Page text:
How Fast You Can Actually Fly: A Comparative Investigation of Flight Airborne Time in China and the U.S

01/21/2020 ∙ by Ke Liu, et al. ∙ 0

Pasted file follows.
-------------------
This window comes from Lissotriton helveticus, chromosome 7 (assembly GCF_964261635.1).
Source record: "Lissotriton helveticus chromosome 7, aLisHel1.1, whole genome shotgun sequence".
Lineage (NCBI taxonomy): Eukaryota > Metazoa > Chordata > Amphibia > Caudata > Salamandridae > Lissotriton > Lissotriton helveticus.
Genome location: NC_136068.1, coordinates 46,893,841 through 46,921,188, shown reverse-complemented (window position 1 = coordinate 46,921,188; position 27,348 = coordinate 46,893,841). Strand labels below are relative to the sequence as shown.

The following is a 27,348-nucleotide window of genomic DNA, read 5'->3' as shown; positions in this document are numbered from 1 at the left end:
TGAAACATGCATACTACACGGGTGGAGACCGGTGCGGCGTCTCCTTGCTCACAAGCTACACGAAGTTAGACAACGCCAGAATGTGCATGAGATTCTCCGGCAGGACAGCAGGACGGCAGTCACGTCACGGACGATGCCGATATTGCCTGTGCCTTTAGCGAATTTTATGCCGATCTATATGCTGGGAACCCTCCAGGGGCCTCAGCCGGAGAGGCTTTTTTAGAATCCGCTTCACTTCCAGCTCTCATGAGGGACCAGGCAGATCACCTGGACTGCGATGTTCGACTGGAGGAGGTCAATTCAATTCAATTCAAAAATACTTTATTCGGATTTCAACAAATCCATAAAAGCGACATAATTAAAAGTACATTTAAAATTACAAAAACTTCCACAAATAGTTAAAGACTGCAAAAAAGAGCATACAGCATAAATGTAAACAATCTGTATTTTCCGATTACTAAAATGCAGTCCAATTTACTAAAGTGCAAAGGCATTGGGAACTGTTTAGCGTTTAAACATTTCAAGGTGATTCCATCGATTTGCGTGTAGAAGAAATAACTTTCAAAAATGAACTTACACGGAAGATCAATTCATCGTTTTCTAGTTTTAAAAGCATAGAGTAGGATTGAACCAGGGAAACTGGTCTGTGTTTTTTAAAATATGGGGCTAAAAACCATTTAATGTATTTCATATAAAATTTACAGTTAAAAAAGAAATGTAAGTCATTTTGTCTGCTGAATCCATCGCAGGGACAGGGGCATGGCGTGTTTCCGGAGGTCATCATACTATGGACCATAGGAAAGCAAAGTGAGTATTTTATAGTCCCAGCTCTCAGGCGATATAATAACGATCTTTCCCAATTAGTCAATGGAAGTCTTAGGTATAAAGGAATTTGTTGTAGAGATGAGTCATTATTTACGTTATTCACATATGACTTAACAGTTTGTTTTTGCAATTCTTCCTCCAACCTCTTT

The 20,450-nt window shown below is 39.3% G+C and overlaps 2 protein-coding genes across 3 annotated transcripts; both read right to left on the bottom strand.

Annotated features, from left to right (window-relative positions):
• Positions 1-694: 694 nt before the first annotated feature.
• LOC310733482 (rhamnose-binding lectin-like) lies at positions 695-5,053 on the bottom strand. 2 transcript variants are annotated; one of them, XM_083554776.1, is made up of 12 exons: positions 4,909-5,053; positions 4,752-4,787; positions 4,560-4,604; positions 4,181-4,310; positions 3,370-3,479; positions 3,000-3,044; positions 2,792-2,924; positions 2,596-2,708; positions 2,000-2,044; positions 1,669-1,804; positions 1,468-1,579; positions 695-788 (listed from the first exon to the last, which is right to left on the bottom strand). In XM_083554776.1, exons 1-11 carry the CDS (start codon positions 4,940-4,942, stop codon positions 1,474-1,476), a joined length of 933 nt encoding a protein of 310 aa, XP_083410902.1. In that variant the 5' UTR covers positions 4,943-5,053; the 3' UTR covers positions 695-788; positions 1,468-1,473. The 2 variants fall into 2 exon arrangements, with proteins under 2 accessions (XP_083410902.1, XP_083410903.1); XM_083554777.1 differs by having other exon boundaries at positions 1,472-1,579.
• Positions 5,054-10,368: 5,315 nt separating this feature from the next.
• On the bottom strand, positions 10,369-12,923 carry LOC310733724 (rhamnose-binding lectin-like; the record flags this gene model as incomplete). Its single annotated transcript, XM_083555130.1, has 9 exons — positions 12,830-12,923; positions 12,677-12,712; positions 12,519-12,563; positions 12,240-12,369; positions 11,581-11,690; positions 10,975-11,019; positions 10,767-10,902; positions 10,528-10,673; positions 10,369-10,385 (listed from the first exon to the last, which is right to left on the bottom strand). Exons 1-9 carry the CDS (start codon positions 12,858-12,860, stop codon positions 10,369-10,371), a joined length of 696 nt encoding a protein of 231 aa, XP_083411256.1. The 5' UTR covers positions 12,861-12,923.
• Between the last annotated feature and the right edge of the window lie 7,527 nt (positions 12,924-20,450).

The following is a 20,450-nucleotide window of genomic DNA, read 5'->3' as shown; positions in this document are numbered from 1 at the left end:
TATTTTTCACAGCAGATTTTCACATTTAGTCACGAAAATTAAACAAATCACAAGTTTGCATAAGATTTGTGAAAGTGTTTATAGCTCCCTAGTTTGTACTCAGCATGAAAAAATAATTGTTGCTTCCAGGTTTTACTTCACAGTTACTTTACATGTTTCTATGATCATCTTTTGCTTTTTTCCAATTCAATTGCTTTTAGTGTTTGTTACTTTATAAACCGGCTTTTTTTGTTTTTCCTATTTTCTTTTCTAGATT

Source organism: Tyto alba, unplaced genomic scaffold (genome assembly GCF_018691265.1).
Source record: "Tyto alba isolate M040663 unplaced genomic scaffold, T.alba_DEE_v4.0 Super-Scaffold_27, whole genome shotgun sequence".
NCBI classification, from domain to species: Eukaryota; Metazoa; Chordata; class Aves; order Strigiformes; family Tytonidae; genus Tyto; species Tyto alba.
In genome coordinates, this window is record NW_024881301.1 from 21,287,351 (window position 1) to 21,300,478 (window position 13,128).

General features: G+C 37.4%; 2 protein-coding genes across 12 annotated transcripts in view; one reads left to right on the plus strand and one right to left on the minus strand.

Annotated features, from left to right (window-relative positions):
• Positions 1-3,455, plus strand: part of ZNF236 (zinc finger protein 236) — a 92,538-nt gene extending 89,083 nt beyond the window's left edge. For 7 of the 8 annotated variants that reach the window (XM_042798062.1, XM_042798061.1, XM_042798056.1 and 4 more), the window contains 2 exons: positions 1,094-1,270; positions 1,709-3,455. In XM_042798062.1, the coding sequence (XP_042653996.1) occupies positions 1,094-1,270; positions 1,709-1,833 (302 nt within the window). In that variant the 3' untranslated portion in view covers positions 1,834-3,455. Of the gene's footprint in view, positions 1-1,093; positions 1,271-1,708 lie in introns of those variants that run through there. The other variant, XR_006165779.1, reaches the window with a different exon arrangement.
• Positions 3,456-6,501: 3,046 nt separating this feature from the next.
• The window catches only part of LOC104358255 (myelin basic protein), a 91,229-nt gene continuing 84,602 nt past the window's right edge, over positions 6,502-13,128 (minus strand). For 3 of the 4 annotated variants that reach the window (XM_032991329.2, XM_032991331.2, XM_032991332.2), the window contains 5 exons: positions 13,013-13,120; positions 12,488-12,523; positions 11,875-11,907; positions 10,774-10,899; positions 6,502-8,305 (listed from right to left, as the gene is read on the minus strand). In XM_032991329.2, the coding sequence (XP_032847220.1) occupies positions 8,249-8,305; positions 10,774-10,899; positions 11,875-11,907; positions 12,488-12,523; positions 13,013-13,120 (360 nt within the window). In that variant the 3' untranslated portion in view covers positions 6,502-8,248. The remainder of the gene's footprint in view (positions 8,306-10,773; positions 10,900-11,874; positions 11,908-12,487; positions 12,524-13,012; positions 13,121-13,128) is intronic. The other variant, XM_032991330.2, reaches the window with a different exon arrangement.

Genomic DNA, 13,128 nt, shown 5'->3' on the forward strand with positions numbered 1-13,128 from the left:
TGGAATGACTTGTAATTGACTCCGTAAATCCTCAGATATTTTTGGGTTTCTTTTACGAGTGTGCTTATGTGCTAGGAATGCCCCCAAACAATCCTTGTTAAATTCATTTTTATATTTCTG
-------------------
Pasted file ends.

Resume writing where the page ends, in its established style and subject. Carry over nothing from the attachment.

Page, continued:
Actual airborne time (AAT) is the time between wheels-off and wheels-on of a flight. Understanding the behavior of AAT is increasingly important given the ever growing demand for air travel and flight delays becoming more rampant. As no research on AAT exists, this paper performs the first empirical analysis of AAT behavior, comparatively for the U.S. and China. The focus is on how AAT is affected by scheduled block time (SBT), origin-destination (OD) distance, and the possible pressure to reduce AAT from other parts of flight operations. Multiple econometric models are developed. The estimation results show that in both countries AAT is highly correlated with SBT and OD distance. Flights in the U.S. are faster than in China. On the other hand, facing ground delay prior to takeoff, a flight has limited capability to speed up. The pressure from short turnaround time after landing to reduce AAT is immaterial. Sensitivity analysis of AAT to flight length and aircraft utilization is further conducted. Given the more abundant airspace, flexible routing networks, and efficient ATFM procedures, a counterfactual that the AAT behavior in the U.S. were adopted in China is examined. We find that by doing so significant efficiency gains could be achieved in the Chinese air traffic system. On average, 11.8 minutes of AAT per flight would be saved, coming from both reduction in SBT and reduction in AAT relative to the new SBT. Systemwide fuel saving would amount to over 300 million gallons with direct airline operating cost saving of nearly 1.3 billion nationwide in 2016.



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